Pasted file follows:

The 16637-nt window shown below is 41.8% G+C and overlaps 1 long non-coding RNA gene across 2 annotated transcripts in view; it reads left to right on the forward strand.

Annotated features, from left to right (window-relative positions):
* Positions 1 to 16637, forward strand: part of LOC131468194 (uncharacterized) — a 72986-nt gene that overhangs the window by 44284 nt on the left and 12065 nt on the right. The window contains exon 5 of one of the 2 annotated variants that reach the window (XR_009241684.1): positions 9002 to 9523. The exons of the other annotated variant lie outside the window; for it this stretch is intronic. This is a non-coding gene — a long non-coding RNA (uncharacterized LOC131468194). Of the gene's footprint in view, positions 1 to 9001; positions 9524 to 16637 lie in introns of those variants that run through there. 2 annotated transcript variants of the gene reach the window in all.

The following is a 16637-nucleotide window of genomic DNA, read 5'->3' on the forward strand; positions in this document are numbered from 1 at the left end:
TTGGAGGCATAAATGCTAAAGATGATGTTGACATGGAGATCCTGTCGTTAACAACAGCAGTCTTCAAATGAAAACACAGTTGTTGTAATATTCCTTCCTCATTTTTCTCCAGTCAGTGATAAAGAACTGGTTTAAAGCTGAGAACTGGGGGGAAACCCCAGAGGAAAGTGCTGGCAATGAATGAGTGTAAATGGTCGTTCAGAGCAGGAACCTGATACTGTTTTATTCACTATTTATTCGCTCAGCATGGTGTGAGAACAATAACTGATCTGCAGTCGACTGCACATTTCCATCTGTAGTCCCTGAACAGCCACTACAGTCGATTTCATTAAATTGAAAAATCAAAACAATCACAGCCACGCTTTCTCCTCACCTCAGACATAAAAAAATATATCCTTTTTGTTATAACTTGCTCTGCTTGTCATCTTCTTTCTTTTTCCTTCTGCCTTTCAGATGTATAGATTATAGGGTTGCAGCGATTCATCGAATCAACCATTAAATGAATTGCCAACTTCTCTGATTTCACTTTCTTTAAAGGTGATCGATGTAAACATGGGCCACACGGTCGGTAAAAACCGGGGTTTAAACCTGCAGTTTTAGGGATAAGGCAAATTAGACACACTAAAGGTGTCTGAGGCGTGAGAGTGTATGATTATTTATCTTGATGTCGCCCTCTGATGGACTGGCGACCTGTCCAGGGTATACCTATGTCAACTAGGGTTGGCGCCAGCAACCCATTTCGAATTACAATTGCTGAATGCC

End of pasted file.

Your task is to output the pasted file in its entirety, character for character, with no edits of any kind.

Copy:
The 16637-nt window shown below is 41.8% G+C and overlaps 1 long non-coding RNA gene across 2 annotated transcripts in view; it reads left to right on the forward strand.

Annotated features, from left to right (window-relative positions):
* Positions 1 to 16637, forward strand: part of LOC131468194 (uncharacterized) — a 72986-nt gene that overhangs the window by 44284 nt on the left and 12065 nt on the right. The window contains exon 5 of one of the 2 annotated variants that reach the window (XR_009241684.1): positions 9002 to 9523. The exons of the other annotated variant lie outside the window; for it this stretch is intronic. This is a non-coding gene — a long non-coding RNA (uncharacterized LOC131468194). Of the gene's footprint in view, positions 1 to 9001; positions 9524 to 16637 lie in introns of those variants that run through there. 2 annotated transcript variants of the gene reach the window in all.

The following is a 16637-nucleotide window of genomic DNA, read 5'->3' on the forward strand; positions in this document are numbered from 1 at the left end:
TTGGAGGCATAAATGCTAAAGATGATGTTGACATGGAGATCCTGTCGTTAACAACAGCAGTCTTCAAATGAAAACACAGTTGTTGTAATATTCCTTCCTCATTTTTCTCCAGTCAGTGATAAAGAACTGGTTTAAAGCTGAGAACTGGGGGGAAACCCCAGAGGAAAGTGCTGGCAATGAATGAGTGTAAATGGTCGTTCAGAGCAGGAACCTGATACTGTTTTATTCACTATTTATTCGCTCAGCATGGTGTGAGAACAATAACTGATCTGCAGTCGACTGCACATTTCCATCTGTAGTCCCTGAACAGCCACTACAGTCGATTTCATTAAATTGAAAAATCAAAACAATCACAGCCACGCTTTCTCCTCACCTCAGACATAAAAAAATATATCCTTTTTGTTATAACTTGCTCTGCTTGTCATCTTCTTTCTTTTTCCTTCTGCCTTTCAGATGTATAGATTATAGGGTTGCAGCGATTCATCGAATCAACCATTAAATGAATTGCCAACTTCTCTGATTTCACTTTCTTTAAAGGTGATCGATGTAAACATGGGCCACACGGTCGGTAAAAACCGGGGTTTAAACCTGCAGTTTTAGGGATAAGGCAAATTAGACACACTAAAGGTGTCTGAGGCGTGAGAGTGTATGATTATTTATCTTGATGTCGCCCTCTGATGGACTGGCGACCTGTCCAGGGTATACCTATGTCAACTAGGGTTGGCGCCAGCAACCCATTTCGAATTACAATTGCTGAATGCC